A database compiled by the Environmental Working Group and Northeastern University evaluates drinking water sources across the country.
MILLIONS OF AMERICANS may be exposed to contaminated drinking water systems that are dangerous for their health, an updated interactive map shows.
The map, a collaborative effort by Environmental Working Group, a nonprofit, nonpartisan organization, and Northeastern University's Social Science Environmental Health Research Institute, documents toxic fluorinated compounds known as PFAS at publicly known pollution sites across the U.S., including public water systems, military bases, military and civilian airports, industrial plants, dumps and firefighter training sites.
The researchers found at least 610 drinking water sources in 43 states contain potentially unsafe PFAS levels, and estimate that more than 19 million people are exposed to these man-made chemicals that have been linked to birth defects, increased risk of thyroid disease, infertility and reduced immune responses in children.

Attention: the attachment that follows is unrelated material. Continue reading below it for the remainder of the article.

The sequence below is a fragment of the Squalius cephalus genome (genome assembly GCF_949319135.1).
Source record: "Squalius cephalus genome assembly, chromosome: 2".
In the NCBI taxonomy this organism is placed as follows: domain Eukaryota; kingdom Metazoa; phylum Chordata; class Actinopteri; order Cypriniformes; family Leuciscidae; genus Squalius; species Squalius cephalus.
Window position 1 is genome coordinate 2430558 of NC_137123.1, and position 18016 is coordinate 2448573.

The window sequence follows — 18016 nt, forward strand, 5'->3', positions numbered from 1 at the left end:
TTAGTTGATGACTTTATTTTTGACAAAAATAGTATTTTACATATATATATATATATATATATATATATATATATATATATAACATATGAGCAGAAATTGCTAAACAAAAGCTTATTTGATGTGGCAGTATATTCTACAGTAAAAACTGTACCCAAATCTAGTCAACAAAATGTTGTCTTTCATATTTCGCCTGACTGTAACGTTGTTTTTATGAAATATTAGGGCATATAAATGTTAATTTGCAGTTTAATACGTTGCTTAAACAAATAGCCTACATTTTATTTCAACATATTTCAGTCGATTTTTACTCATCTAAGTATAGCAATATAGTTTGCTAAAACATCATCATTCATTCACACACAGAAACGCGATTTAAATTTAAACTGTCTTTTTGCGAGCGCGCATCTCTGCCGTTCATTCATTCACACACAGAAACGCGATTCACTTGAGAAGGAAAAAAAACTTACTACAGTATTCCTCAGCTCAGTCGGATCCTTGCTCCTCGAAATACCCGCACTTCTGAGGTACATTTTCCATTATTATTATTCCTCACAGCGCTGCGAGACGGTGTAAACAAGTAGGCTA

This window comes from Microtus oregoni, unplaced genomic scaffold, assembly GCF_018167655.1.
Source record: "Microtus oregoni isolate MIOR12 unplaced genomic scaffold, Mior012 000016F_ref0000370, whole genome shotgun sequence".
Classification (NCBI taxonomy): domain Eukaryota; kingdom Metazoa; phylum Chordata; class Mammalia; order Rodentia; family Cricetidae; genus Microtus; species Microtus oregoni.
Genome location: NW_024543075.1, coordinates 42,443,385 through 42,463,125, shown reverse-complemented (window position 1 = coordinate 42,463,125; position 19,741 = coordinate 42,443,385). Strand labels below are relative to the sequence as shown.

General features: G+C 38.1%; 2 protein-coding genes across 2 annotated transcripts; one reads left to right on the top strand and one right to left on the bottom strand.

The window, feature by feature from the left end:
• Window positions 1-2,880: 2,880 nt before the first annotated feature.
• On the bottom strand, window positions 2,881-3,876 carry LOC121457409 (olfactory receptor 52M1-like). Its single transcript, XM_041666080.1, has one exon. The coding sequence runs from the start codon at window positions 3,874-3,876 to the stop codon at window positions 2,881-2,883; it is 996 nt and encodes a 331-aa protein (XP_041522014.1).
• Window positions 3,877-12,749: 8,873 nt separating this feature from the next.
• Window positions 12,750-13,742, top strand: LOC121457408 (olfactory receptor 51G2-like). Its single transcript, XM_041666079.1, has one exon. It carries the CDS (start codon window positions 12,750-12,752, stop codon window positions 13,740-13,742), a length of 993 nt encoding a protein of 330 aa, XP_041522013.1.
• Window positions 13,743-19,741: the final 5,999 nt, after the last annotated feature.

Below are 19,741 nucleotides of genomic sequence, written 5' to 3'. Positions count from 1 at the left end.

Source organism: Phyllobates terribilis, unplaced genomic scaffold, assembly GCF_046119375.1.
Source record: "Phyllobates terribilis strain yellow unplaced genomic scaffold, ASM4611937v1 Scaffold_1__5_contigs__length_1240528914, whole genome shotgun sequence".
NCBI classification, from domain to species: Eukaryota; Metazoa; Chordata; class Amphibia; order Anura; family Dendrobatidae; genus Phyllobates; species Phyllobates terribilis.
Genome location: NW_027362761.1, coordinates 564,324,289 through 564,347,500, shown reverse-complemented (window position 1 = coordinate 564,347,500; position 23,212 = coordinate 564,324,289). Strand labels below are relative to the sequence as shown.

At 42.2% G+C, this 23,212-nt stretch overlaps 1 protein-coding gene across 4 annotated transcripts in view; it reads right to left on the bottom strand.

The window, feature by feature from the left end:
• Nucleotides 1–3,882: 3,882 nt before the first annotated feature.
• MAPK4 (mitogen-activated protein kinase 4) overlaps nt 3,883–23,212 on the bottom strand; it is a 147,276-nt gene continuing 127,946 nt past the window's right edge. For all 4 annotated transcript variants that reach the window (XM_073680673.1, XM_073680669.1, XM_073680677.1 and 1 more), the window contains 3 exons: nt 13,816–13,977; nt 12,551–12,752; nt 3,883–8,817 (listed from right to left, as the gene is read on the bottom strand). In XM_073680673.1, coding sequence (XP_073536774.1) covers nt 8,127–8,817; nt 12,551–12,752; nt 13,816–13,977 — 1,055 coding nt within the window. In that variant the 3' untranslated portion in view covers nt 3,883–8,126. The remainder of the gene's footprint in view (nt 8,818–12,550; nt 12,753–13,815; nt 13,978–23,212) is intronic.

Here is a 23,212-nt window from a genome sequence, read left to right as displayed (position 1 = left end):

"The Environmental Protection Agency has utterly failed to address PFAS with the seriousness this crisis demands, leaving local communities and states to grapple with a complex problem rooted in the failure of the federal chemical regulatory system," said Ken Cook, president of Environmental Working Group, in a press release. "EPA must move swiftly to set a truly health-protective legal limit for all PFAS chemicals, requiring utilities to clean up contaminated water supplies."
Any detection of these chemicals were included in the interactive map, despite some of the levels being well below the Environmental Protection Agency's "non-binding health advisory" standard of 70 parts per trillion, said Bill Walker, editor-in-chief of the Environmental Working Group, via email.